An often unforgotten drug that we must be aware of in ESRD patients is acyclovir.
Acyclovir can accumulate in ESRD if not dosed appropriately and can lead to neurotoxicities- leading to confusion, tremors and coma.
Initial study of 7 patients with end stage kidney disease receiving hemodialysis looked at levels following hemodialysis with each patient received a single 800-mg tablet of acyclovir. Plasma acyclovir levels were monitored over the next 48 h as well as before and after the next routine dialysis. Peak plasma levels were achieved at 3 h (12.54 +/- 1.76 microM, range 8.5-17.5 microM) with the half-life calculated to be 20.2 +/- 4.6 h. Mean plasma level of 6.29 +/- 0.94 microM were within the quoted range to inhibit herpes zoster virus (4-8 microM) at 18 h. Hemodialysis (4-5 h) eliminated 51 +/- 11.5% of the acyclovir which remained at 48 h. Computer modelling of various dose modifications suggests that a loading dose of 400 mg and a maintenance dose of 200 mg twice daily is sufficient to maintain a mean plasma acyclovir level of 6.4 +/- 0.8 microM. A further loading dose (400 mg) after dialysis would raise the residual acyclovir concentration by 6.1 +/- 1.0 microM.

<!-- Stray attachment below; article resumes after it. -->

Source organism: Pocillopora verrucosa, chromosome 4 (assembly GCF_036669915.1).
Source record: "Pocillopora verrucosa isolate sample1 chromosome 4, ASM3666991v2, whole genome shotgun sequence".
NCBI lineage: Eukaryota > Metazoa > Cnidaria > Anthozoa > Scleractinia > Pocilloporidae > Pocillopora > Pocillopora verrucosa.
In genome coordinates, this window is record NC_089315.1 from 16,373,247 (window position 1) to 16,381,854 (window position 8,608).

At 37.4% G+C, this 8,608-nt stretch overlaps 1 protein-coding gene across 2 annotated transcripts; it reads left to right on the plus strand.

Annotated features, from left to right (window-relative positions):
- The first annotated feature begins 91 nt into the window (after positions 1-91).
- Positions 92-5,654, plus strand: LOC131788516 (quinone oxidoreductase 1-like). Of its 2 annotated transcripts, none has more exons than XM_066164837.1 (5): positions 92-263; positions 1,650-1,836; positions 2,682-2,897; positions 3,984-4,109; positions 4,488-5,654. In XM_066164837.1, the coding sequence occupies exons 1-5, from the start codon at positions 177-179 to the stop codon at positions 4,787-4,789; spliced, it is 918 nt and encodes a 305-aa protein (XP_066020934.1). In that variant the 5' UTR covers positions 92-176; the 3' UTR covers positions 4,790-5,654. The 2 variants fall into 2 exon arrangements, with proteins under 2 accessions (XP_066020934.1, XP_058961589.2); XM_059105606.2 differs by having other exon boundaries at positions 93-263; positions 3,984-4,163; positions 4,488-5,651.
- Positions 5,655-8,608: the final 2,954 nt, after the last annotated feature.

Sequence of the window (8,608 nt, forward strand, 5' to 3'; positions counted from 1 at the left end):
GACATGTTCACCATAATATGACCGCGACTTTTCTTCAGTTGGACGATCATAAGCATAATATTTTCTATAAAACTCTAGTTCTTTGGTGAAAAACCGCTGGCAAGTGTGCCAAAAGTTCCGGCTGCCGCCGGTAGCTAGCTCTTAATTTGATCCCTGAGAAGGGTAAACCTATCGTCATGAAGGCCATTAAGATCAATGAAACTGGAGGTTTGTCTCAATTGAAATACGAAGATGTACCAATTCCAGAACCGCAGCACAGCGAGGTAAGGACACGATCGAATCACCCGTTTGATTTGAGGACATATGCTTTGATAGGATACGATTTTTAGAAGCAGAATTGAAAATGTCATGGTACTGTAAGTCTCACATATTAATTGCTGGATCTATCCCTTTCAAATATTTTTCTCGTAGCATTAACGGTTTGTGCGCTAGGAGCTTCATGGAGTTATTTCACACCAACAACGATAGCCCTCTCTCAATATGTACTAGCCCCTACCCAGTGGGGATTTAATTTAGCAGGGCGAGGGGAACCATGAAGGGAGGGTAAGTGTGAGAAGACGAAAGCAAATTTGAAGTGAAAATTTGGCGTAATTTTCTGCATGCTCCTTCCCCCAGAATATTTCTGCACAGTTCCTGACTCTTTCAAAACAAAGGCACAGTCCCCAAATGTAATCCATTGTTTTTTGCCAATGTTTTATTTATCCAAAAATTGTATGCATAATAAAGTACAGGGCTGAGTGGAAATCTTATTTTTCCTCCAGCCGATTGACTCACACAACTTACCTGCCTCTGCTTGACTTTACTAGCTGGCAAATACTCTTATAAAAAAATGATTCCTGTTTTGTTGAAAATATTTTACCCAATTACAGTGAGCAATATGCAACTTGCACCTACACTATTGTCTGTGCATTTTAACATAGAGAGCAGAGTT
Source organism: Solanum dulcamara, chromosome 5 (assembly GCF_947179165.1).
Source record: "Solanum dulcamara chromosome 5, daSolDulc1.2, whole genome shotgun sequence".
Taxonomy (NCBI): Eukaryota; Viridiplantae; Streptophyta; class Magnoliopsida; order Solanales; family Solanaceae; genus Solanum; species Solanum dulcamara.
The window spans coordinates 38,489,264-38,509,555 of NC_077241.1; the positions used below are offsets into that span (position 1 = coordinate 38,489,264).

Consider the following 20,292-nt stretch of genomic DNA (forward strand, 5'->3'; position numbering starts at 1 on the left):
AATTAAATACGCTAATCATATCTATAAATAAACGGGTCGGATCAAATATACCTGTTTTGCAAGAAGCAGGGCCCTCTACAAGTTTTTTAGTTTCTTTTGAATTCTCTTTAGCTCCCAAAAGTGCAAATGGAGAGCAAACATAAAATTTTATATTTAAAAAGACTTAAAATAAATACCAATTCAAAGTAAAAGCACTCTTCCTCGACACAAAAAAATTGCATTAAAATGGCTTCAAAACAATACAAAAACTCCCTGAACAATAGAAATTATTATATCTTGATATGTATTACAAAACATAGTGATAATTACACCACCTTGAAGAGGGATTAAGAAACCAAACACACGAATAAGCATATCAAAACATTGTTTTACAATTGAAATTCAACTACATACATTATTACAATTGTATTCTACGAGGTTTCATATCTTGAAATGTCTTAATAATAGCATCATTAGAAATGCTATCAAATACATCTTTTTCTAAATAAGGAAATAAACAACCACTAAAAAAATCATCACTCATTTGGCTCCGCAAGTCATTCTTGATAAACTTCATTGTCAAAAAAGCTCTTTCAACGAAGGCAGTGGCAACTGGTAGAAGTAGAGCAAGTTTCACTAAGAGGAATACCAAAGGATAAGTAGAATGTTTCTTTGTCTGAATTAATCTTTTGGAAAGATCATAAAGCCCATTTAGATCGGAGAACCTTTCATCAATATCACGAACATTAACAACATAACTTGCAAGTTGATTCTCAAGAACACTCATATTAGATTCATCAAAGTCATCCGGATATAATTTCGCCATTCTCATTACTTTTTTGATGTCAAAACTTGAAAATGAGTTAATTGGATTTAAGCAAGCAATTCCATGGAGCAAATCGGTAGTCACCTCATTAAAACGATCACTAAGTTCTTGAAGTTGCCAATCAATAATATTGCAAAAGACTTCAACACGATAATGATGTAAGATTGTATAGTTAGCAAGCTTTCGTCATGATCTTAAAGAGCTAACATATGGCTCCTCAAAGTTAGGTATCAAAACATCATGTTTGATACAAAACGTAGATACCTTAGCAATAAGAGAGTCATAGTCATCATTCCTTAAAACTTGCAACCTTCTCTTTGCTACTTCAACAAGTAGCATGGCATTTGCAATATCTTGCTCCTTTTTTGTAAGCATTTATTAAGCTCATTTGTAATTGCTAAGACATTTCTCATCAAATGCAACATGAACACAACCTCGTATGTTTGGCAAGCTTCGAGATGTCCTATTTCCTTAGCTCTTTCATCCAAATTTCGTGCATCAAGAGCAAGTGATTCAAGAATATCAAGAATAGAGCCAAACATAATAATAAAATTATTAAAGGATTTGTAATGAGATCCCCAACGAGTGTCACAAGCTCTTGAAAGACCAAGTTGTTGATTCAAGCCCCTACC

Acute acyclovir neurotoxicity can be treated in CKD and ESRD patients with dialysis. The drug is water soluble, not albumin bound and small- hence an ideal dialysis candidate for removal. It is important to keep this toxicity in mind as many might come in to your office with non renal dosing of this agent on ESRD and CKD patients and can lead to neurotoxicity. PD is not an option; HD is preferred mode for removal of acyclovir.
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